Guest Post: Mega Cap Growth is an Oxymoron
- Joshua M Brown
- November 30th, 2011
Today we have a contribution from Ari Kuchinsky, who writes about the stock market, technology and often the intersection of the two. Enjoy! - JB
The Fallacy of Mega Cap Growth
Mega cap growth is an oxymoron. We currently have two “mega cap growth” stocks – Apple ($AAPL) and Google ($GOOG). Now we have Facebook coming to market with a valuation of $100 billion and it will be the third. The problem with “mega cap growth” is that the expectations will never meet reality because “mega cap growth” is not sustainable. For example, many people will buy Facebook because they believe it could be the next Apple, Google or Microsoft ($MSFT). AOL ($AOL), once valued at $240 billion and as ubiquitous as Facebook, is forgotten.
The problem with Facebook is that Google came to market with a valuation of $27 billion. So investors quadrupled their money before Google crossed the $100 billion threshold. If Facebook becomes the next Google ($188B market cap), you only get a double. Is that enough upside potential to compensate the investor for the risks of buying an IPO? Google at $27 billion certainly had a much better risk-reward profile. Put another way, you won't get rich by buying Facebook. You won't see your $1,000 investment turn into $10,000 in 10 years. If you buy “mega cap growth,” set realistic expectations. This isn’t Microsoft going from a $500 million dollar market cap to a $400 billion dollar market cap in 15 years.
Apple investors suffer from the same fallacy. James Altucher believes Apple will be worth a trillion dollars and triple in value. With a $340 billion dollar market cap, a 25% increase in Apple means that its value has increased by the size of Amazon ($AMZN) or McDonalds ($MCD). This is not easy to do and impossible to sustain. Bullish Cross points out that Apple's P/E is contracting. The market can do the math. Even if Apple can meet its earnings projections for the next year, the climb higher will get tougher and tougher and the probability of meeting expectations goes down. Doubling $100 billion is much more difficult than doubling $1 billion. So while Apple owners may feel that the contraction of the earnings multiple is unfair, the market has spoken. It may feel unjust, but only price matters.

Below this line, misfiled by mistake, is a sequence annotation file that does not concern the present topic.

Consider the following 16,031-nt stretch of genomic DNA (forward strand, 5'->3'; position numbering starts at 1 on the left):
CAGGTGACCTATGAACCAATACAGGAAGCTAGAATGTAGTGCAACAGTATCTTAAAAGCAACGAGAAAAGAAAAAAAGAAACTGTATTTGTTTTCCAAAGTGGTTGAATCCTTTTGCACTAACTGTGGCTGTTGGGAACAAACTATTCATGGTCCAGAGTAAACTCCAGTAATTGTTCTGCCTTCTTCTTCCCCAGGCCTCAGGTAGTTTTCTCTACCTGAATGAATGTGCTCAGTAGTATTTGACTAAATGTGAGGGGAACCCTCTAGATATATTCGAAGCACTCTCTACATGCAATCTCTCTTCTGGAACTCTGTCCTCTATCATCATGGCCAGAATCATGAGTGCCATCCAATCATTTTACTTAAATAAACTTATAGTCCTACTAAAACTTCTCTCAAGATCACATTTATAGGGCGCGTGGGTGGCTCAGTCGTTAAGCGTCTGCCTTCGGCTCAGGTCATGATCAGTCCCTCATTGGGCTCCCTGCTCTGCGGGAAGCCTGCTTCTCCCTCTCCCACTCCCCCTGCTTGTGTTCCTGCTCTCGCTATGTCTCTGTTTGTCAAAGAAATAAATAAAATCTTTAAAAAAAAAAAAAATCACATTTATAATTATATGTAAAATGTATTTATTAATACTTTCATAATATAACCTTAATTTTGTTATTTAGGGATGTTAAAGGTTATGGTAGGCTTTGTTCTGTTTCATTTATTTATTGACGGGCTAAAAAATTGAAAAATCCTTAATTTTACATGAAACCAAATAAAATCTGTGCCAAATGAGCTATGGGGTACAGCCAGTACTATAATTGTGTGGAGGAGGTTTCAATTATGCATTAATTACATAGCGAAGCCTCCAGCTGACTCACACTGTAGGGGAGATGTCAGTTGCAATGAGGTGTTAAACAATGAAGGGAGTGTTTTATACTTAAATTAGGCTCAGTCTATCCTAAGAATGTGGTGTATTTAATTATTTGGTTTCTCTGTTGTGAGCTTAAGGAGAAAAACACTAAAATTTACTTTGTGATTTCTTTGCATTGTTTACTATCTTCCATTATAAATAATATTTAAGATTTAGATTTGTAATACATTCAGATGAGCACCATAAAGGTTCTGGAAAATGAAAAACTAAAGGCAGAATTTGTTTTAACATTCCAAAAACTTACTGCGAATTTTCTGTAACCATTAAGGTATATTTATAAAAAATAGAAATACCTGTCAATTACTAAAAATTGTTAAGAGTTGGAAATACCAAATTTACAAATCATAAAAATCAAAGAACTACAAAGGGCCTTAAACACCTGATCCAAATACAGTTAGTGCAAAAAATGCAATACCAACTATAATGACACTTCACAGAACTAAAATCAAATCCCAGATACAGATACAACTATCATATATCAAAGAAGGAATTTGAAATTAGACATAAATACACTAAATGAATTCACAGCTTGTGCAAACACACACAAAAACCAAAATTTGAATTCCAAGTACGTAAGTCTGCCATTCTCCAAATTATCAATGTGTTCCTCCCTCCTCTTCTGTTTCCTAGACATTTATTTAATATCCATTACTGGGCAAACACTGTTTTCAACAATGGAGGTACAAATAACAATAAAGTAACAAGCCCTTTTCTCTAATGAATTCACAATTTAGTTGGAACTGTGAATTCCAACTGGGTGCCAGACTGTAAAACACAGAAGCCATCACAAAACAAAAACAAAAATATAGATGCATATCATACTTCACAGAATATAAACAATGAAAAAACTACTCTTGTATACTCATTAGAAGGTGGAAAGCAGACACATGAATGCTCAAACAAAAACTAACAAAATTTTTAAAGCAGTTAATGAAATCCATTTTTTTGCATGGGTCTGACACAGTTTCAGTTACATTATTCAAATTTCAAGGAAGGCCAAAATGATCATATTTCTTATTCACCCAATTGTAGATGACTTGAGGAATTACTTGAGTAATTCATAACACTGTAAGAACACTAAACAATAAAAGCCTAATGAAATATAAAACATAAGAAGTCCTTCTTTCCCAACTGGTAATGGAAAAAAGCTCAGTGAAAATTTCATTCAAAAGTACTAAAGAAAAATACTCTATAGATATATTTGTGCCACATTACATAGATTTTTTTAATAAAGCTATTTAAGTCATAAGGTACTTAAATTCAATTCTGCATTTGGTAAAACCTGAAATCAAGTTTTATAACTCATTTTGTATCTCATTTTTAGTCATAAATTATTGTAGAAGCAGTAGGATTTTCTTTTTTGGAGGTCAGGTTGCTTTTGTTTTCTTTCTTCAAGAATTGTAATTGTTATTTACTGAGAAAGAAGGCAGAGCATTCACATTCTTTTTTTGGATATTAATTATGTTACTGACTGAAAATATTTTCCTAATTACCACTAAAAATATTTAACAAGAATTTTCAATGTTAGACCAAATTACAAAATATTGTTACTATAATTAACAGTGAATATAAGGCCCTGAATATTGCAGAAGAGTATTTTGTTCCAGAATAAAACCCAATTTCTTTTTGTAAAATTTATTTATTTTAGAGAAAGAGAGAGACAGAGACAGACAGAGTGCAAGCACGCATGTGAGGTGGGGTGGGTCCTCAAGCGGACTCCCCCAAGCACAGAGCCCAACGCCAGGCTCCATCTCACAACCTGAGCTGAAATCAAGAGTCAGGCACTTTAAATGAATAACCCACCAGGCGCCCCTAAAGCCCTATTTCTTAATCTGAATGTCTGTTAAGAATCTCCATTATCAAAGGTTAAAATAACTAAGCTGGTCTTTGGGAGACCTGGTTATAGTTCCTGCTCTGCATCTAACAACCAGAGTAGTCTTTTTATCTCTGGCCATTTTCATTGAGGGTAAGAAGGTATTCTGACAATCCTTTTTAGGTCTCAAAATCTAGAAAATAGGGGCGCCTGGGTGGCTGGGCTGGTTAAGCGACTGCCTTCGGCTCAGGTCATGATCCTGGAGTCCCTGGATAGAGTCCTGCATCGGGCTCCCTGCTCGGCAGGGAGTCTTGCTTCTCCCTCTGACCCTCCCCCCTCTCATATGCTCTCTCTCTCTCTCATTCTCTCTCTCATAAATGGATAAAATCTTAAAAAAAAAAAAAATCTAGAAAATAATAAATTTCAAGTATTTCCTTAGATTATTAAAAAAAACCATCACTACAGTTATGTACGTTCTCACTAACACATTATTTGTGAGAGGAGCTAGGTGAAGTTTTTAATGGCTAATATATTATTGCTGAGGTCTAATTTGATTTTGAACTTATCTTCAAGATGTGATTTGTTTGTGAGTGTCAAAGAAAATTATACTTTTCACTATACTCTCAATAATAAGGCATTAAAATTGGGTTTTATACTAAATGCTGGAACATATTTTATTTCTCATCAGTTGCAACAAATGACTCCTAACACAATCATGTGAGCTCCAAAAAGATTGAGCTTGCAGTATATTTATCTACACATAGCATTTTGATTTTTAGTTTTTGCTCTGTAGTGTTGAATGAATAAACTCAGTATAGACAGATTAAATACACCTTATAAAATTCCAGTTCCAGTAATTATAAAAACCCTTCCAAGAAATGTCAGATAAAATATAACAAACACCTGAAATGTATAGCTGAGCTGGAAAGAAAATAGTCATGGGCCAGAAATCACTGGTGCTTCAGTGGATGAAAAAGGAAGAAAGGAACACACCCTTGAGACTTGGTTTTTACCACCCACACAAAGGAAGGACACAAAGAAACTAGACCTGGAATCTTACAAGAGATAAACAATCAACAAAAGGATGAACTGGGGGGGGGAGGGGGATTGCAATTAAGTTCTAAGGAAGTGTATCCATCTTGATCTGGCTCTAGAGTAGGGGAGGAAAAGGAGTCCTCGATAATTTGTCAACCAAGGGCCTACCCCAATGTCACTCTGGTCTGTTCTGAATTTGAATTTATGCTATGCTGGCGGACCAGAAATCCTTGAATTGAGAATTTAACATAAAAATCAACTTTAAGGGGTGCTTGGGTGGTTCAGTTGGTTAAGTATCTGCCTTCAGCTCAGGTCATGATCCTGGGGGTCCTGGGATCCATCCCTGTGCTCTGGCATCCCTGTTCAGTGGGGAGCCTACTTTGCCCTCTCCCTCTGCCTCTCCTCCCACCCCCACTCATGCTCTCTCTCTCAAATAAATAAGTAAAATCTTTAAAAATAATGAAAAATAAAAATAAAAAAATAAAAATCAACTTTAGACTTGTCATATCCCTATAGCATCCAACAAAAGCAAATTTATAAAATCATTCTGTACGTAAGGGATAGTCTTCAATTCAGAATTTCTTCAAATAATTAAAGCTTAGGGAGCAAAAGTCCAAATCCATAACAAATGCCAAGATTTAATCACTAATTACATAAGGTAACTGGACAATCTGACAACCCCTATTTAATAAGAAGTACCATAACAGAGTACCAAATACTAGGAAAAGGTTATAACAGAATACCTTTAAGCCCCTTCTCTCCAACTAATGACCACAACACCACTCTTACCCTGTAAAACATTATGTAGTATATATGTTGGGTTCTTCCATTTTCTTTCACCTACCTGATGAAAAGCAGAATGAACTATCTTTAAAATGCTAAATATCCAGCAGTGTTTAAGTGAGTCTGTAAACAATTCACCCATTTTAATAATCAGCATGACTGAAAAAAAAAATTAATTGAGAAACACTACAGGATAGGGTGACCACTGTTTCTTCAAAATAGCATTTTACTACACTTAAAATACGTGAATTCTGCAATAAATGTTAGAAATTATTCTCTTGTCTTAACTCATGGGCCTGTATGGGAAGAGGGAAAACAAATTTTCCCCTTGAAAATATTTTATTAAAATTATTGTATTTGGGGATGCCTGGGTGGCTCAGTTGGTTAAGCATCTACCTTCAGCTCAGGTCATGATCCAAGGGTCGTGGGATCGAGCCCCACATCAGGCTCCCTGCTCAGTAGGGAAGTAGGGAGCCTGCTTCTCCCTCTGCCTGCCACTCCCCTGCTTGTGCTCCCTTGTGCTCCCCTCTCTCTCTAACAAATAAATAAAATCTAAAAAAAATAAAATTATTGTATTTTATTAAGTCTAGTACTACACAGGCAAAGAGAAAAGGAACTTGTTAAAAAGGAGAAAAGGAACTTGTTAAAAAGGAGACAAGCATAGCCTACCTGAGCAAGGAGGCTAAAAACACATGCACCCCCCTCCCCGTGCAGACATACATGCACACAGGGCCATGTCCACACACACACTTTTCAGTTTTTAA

It is another reason why mega cap growth is a fallacy. Even if the company meets or exceeds expectations, the market will bet on the law of large numbers prevailing over the company sustaining growth. So while earnings may continue to grow, the multiple contracts and the stock price goes nowhere. And if your mega cap growth stock stops growing, it is a large fall from the top.
Ari has been watching stock prices since he bought one share of duPont in the fifth grade and has been a computer geek since he started visiting and running bulletin board systems (BBS) in the late 1980s. Professionally, Ari is a commercial real estate attorney in Austin, Texas and holds a law degree from Vanderbilt and a business degree from the University of Florida. The opinions expressed by Ari are in his personal capacity and are not associated with any other person or entity.
Follow Ari Kuchinsky on Twitter: @arikuchinsky
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The Reformed Broker is a blog about financial markets and the economy. Joshua Brown is a New York City-based investment advisor for high net worth individuals, charitable foundations, retirement plans and corporations... More.